'Middle East Now': Changing the World, One Film at a Time

Personally, I feel that the elusive "peace" -- along with inseparable companions, justice and equality -- in the region will come out of what one filmmaker calls "artistic resistance."
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Golshifteh Farahani in Hiner Saleem's My Sweet Pepper Land

A recent blog on The Washington Post referred to John Kerry's efforts in trying to bring about a diplomatic discourse between Israel and Palestine as the Secretary of State's "Middle East peace fantasies." Perhaps, but you can't blame a man for wanting peace and Kerry has done what he can, as a politician.

Personally, I feel that the elusive "peace" -- along with inseparable companions, justice and equality -- in the region will come out of what one filmmaker calls "artistic resistance." That filmmaker is Hany Abu-Assad, and his recent Oscar-nominated, first official entry from Palestine Omar has done more to instruct and illuminate, and perhaps change minds, that any peace talk or political effort. Kerry's or otherwise.

Because art changes the world, one enlightened person at a time.

This week in Florence, Italy, that abstract ideal gets grounded when films from both Palestinian filmmakers and Israeli ones stand side by side, along with great shorts from Qatar, features from Iran, Iraq, Kurdistan, Morocco, Egypt (to name a few), Lebanese rock music, photographic exhibitions and some culinary tastes from the MENA region, merging into a fantastic blend of artistic resistance. It's all part of the Middle East Now festival, a six-day journey through the "cinema, art, culture of the contemporary Middle East and North Africa" as their tagline reads. Organized by the folks at Map of Creation, a not-for-profit cultural association based in Florence, Middle East Now is like a dream come true for anyone who believes in watching "cinema with a conscience."

Apart from the festival taking place in my beloved birth town of Firenze, already reason enough for me to celebrate, the event will feature Abu-Assad's first retrospective of his work in Italy, with classics like the Golden Globe-winner Paradise Now, his very personal Nazareth 2000, the one film by the filmmaker I've yet to watch his first feature The 14th Cheeks, the controversial Ford Transit and, of course, personal favorite Omar. Plus a chance to interact with Abu-Assad, who always manages to amaze and inspire.

Omar will be the opening night selection at Cinema Odeon in the historical center of Florence, preceded by the touching short film The Deep by Haider Rashid. Rashid's feature It's About to Rain enjoyed a long theatrical run in Italy and the filmmaker has a wonderful talent for inspiring social movements through his art. It's no coincidence that The Deep won the Best Arab Short Muhr Award at the last edition of the Dubai International Film Festival in December. To round off the great kick off event, the Lebanese band-slash-world-movement Mashrou' Leila will perform, for the first time in Italy. A tease-up to their longer event, which will take place on April 11th at the Auditorium FLOG, also in Florence. If you've never heard of Mashrou' Leila, search for "#occupyarabpop" to find out more. You'll thank me for it.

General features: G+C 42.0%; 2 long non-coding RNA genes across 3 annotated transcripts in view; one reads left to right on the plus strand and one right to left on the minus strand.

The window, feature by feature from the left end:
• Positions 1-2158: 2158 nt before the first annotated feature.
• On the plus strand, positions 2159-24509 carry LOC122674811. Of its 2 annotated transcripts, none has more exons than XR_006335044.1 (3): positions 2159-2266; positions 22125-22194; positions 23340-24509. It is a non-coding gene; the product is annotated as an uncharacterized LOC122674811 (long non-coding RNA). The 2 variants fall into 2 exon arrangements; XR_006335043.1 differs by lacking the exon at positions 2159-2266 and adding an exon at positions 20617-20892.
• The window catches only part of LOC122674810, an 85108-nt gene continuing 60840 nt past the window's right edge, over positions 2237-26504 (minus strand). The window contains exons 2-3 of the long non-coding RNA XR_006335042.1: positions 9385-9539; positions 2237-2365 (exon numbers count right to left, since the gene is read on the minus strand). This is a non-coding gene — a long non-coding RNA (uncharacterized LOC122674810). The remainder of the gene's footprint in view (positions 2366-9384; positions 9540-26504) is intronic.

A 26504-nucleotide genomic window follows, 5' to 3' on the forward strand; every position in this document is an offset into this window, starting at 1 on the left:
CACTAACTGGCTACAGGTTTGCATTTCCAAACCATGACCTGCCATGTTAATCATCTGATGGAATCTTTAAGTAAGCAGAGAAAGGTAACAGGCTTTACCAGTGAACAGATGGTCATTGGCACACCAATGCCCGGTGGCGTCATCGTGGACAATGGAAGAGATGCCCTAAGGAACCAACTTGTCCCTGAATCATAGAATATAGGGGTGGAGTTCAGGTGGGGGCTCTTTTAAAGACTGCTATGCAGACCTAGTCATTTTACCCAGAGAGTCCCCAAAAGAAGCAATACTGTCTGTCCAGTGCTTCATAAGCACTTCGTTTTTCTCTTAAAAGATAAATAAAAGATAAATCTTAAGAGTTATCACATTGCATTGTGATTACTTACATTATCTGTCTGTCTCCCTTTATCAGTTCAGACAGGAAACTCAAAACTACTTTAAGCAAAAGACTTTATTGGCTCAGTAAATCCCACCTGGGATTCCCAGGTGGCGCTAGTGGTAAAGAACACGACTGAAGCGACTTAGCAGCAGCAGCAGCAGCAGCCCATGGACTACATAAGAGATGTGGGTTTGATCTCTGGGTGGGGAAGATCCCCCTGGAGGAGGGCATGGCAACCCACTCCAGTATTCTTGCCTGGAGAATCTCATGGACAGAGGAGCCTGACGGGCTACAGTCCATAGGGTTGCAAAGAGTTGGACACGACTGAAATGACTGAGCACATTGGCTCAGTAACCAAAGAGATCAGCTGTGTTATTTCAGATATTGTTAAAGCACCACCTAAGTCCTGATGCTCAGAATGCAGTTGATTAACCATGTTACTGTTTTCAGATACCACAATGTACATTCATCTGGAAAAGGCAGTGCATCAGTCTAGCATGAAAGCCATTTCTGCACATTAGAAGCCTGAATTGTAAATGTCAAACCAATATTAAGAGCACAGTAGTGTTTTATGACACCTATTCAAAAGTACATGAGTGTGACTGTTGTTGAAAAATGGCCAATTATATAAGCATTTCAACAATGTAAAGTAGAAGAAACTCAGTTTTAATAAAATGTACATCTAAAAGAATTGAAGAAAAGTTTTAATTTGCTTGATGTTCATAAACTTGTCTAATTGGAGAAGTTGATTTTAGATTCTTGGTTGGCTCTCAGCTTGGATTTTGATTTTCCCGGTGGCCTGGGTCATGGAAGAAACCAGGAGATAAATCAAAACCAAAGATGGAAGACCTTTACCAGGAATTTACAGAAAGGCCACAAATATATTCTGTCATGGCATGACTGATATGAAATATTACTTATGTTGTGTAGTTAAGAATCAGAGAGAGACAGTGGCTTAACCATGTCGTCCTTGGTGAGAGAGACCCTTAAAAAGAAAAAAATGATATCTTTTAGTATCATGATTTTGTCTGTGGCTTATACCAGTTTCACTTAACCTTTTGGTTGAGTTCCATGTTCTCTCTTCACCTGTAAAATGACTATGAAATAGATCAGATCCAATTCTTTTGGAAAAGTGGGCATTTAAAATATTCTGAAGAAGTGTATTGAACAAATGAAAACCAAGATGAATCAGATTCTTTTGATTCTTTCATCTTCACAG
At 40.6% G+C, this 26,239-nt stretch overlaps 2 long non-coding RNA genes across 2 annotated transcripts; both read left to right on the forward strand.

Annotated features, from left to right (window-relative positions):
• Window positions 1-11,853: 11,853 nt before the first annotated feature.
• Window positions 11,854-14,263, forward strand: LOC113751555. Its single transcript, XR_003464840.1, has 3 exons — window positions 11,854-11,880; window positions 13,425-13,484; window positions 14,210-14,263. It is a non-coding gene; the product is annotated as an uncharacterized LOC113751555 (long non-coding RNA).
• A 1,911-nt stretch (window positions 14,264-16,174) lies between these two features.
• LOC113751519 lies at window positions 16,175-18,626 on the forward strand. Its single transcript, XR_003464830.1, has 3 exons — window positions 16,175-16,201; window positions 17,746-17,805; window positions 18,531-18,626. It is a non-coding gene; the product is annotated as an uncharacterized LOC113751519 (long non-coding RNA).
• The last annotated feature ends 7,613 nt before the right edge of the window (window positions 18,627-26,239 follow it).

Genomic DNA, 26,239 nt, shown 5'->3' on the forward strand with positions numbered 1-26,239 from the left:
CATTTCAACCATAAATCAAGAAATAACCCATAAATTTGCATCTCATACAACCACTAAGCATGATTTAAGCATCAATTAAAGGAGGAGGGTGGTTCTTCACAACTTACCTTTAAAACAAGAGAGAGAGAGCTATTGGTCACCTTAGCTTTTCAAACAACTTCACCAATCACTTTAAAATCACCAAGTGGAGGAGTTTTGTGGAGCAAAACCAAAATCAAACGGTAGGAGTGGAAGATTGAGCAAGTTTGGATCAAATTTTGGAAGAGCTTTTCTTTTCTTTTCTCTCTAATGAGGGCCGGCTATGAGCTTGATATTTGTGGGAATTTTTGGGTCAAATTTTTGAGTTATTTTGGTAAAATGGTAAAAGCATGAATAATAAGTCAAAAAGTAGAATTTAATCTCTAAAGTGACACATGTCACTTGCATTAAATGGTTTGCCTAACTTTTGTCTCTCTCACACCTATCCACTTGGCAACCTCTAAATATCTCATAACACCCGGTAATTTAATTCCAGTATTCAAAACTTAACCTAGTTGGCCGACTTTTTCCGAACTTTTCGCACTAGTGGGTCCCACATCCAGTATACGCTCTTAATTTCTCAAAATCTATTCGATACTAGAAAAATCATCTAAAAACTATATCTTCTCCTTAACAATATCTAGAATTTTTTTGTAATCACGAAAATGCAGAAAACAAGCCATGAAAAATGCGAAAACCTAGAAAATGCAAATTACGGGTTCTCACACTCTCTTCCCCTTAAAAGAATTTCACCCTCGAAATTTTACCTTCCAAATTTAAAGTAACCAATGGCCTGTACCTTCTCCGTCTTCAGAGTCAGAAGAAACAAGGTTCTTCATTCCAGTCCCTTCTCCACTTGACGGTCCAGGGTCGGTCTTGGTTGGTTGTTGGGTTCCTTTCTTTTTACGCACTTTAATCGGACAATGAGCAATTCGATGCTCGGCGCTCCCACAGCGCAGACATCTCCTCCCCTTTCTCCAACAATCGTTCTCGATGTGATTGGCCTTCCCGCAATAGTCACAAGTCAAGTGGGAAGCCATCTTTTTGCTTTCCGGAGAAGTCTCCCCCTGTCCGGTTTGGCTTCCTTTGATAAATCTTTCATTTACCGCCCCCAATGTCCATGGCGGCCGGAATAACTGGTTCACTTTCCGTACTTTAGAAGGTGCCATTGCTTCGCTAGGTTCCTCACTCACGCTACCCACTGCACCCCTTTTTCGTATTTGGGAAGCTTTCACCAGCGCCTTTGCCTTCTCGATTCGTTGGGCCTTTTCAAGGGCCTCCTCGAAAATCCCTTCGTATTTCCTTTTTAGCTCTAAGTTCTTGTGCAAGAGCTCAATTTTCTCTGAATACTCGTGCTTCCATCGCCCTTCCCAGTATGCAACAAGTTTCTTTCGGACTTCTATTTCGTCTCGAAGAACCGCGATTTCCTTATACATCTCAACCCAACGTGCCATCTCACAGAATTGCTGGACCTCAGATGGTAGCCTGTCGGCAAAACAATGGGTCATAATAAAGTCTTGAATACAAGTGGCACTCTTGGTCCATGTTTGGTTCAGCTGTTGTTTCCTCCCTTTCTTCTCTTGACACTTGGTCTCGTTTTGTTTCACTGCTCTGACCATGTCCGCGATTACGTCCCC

The closing night selection will be My Sweet Pepper Land by Kurdish filmmaker Hiner Saleem, (which enjoyed some financing from SANAD, the funding arm of the Abu Dhabi Film Festival) also introduced by another short gem of a film, Abu Rami by Sabah Haider, a film very close to my heart. Apart from its interesting story and themes, Abu Rami crowdfunded on Aflamnah, the first crowdfunding site in the Arab world, and Haider herself is one talented, exceptional woman and filmmaker. Her previous project Beirut, My Heart has traveled the world and conquered fans, for both its auteur and the city where she lives and loves.

In between, there will be shorts, part of this year's "Focus: Window on Qatar" (co-curated by the Doha Film Institute), with a personal favorite being the haunting, fairy-tale-slash-horror-film Eye & Mermaid (which premiered at DIFF) by Saudi filmmaker Shahad Ameen; the charming Rock the Casbah by Moroccan filmmaker Laila Marrakchi (featuring the legendary Omar Sharif in a cameo); the nearly silent but incredibly strong Rags & Tatters, by Egyptian filmmaker Ahmad Abdalla, another personal favorite; Talal Derki's Return to Homs which won the Documentary World Cinema Grand Jury Prize at Sundance this year; short masterpiece Condom Lead by Palestinian filmmakers Tarzan and Arab; Ghazi Albuliwi's funny yet poignant Peace After Marriage: Only in NY, which I managed to enjoy at last year's ADFF; and Israeli filmmaker Tom Shoval's Youth, a story of twins in Tel Aviv which seems to be everywhere and beloved by all.

Of course, there are events and exhibits like the "Urban Series" curated by the magazine Brownbook which will feature a series of video-portraits of personalities, artists and style icons from the Middle East. Various food tastings, a series of Oxfam-curated videos about the Syrian refugee crisis, the reportage-exhibition "Persia Mon Amour" on the biggest Iranian community in Italy (which happens to be in, you guessed it, Florence) and screenings of restored classics (courtesy of a partnership with the World Cinema Foundation, chaired by Martin Scorsese and Bologna Cinematheque) such as the top Arab film of all times, according to the DIFF-published Cinema of Passion project, The Mummy by Chadi Abdel Salam.

Knowing that I've obviously left out many gems and future classics, and surely forgotten to include a lot of priceless information, I look forward to witnessing history in the making in Florence, at this year's 5th Middle East Now.

For the complete program of films and events, check out the Middle East Now website.

Image courtesy of Middle East Now, used with permission

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